the guardian Fri 10 July 2009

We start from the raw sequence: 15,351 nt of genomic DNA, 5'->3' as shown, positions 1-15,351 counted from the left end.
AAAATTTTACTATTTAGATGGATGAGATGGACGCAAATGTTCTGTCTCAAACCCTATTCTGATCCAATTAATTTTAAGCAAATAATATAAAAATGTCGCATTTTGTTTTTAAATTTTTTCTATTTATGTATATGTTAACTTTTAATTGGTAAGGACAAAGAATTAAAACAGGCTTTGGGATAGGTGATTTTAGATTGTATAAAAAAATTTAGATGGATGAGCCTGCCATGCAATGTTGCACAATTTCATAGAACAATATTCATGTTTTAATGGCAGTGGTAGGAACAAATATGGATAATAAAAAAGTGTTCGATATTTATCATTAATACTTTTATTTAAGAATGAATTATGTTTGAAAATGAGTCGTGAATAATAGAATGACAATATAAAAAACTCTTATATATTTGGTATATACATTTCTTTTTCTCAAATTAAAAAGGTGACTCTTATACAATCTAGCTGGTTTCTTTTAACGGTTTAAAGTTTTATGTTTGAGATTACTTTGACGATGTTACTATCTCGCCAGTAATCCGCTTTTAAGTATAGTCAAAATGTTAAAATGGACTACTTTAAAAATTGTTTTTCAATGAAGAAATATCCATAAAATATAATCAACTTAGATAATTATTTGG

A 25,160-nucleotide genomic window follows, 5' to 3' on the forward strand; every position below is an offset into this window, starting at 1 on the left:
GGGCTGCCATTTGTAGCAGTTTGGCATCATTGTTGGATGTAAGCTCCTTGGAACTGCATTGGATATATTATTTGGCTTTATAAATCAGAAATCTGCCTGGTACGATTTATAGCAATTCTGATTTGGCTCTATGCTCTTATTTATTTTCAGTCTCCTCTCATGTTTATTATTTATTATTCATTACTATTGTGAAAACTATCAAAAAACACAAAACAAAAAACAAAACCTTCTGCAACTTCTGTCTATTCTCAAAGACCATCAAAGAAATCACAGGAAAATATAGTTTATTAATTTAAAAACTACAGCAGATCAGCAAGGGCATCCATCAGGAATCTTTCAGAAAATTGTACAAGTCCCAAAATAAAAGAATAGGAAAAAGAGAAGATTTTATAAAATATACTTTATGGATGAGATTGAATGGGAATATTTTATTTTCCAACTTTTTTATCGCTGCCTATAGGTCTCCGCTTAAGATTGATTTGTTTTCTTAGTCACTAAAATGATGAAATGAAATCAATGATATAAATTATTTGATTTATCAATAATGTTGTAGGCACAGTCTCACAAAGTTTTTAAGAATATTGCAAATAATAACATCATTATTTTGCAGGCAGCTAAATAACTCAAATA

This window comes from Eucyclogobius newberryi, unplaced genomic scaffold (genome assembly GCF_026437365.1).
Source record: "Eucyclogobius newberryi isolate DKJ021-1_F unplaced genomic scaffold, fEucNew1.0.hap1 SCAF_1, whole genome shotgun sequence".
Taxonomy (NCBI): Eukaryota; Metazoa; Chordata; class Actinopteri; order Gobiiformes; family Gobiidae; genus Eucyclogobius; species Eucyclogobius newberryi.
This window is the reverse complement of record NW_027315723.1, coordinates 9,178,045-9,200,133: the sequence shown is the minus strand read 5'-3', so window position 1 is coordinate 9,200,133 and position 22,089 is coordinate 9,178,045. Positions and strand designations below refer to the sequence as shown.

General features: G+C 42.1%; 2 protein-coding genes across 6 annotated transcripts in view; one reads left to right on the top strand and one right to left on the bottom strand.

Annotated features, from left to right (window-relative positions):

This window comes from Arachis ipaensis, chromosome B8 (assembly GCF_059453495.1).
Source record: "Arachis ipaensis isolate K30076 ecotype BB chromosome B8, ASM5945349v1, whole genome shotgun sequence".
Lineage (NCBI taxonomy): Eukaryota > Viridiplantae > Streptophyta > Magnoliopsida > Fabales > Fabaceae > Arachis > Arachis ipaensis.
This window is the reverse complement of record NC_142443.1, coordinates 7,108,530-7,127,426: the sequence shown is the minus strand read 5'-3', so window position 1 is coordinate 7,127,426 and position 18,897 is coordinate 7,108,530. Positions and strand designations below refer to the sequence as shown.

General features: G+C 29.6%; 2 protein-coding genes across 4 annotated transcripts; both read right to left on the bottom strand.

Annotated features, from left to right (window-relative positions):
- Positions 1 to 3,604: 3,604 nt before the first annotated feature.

A surprising series of essays by novelist Sara Paretsky. She links her personal life with public politics in the Bush interregnum, when these polemics were written, the connection being enforced silence and how she learned to speak, and write, for herself. Paretsky's grim, self-reliant childhood in Kansas prefaced her introduction to a wider world doing volunteer work in Chicago in the summer of 1966, as the social and racial tensions of that city spumed. Her familial understanding of exactly what patriarchy meant (no role for women but as helpmeet, or meat) expanded into an alternative view of what a woman could do if she were to be central instead of decoratively peripheral to the private eye story. And so in time she created VI Warshawski, who has the emotional and practical back-up crew her author lacked when young; who weighs in at 140 pounds (for how, points out Paretsky, could a skinny waif take a man down in a street scuffle?); and who continues to fight the good fight against the carelessness of the rich and powerful.